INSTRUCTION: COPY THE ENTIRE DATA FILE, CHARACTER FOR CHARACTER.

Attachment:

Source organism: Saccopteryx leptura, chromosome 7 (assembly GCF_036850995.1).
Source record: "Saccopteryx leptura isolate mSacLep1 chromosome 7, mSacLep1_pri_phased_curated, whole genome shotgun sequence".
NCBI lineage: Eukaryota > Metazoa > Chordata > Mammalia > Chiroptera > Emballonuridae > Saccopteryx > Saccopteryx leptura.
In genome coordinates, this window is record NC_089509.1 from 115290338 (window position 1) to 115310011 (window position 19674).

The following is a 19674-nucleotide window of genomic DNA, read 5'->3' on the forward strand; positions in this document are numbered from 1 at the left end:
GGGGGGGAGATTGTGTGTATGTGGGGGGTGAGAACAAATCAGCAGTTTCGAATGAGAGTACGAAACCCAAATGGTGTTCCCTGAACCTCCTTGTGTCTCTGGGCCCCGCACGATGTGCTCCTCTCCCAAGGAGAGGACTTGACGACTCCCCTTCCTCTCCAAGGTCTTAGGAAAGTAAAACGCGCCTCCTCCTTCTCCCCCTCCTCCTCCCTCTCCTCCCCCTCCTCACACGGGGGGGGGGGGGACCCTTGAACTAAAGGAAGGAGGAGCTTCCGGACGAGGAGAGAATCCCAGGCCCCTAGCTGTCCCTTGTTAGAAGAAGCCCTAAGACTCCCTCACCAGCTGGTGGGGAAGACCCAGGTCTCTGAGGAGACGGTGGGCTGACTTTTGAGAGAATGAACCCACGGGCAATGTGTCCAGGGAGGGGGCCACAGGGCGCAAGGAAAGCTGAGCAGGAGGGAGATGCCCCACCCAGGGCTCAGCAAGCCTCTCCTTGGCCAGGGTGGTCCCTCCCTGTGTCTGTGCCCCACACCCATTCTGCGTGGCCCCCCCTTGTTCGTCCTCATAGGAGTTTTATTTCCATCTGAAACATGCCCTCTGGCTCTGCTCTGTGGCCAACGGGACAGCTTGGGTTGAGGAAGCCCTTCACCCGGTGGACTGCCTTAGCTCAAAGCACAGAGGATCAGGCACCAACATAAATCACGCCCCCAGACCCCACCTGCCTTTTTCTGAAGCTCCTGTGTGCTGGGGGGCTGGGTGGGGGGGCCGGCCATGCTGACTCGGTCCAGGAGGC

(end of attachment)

Source organism: Saccopteryx leptura, chromosome 7 (assembly GCF_036850995.1).
Source record: "Saccopteryx leptura isolate mSacLep1 chromosome 7, mSacLep1_pri_phased_curated, whole genome shotgun sequence".
NCBI lineage: Eukaryota > Metazoa > Chordata > Mammalia > Chiroptera > Emballonuridae > Saccopteryx > Saccopteryx leptura.
In genome coordinates, this window is record NC_089509.1 from 115290338 (window position 1) to 115310011 (window position 19674).

The following is a 19674-nucleotide window of genomic DNA, read 5'->3' on the forward strand; positions in this document are numbered from 1 at the left end:
GGGGGGGAGATTGTGTGTATGTGGGGGGTGAGAACAAATCAGCAGTTTCGAATGAGAGTACGAAACCCAAATGGTGTTCCCTGAACCTCCTTGTGTCTCTGGGCCCCGCACGATGTGCTCCTCTCCCAAGGAGAGGACTTGACGACTCCCCTTCCTCTCCAAGGTCTTAGGAAAGTAAAACGCGCCTCCTCCTTCTCCCCCTCCTCCTCCCTCTCCTCCCCCTCCTCACACGGGGGGGGGGGGGACCCTTGAACTAAAGGAAGGAGGAGCTTCCGGACGAGGAGAGAATCCCAGGCCCCTAGCTGTCCCTTGTTAGAAGAAGCCCTAAGACTCCCTCACCAGCTGGTGGGGAAGACCCAGGTCTCTGAGGAGACGGTGGGCTGACTTTTGAGAGAATGAACCCACGGGCAATGTGTCCAGGGAGGGGGCCACAGGGCGCAAGGAAAGCTGAGCAGGAGGGAGATGCCCCACCCAGGGCTCAGCAAGCCTCTCCTTGGCCAGGGTGGTCCCTCCCTGTGTCTGTGCCCCACACCCATTCTGCGTGGCCCCCCCTTGTTCGTCCTCATAGGAGTTTTATTTCCATCTGAAACATGCCCTCTGGCTCTGCTCTGTGGCCAACGGGACAGCTTGGGTTGAGGAAGCCCTTCACCCGGTGGACTGCCTTAGCTCAAAGCACAGAGGATCAGGCACCAACATAAATCACGCCCCCAGACCCCACCTGCCTTTTTCTGAAGCTCCTGTGTGCTGGGGGGCTGGGTGGGGGGGCCGGCCATGCTGACTCGGTCCAGGAGGC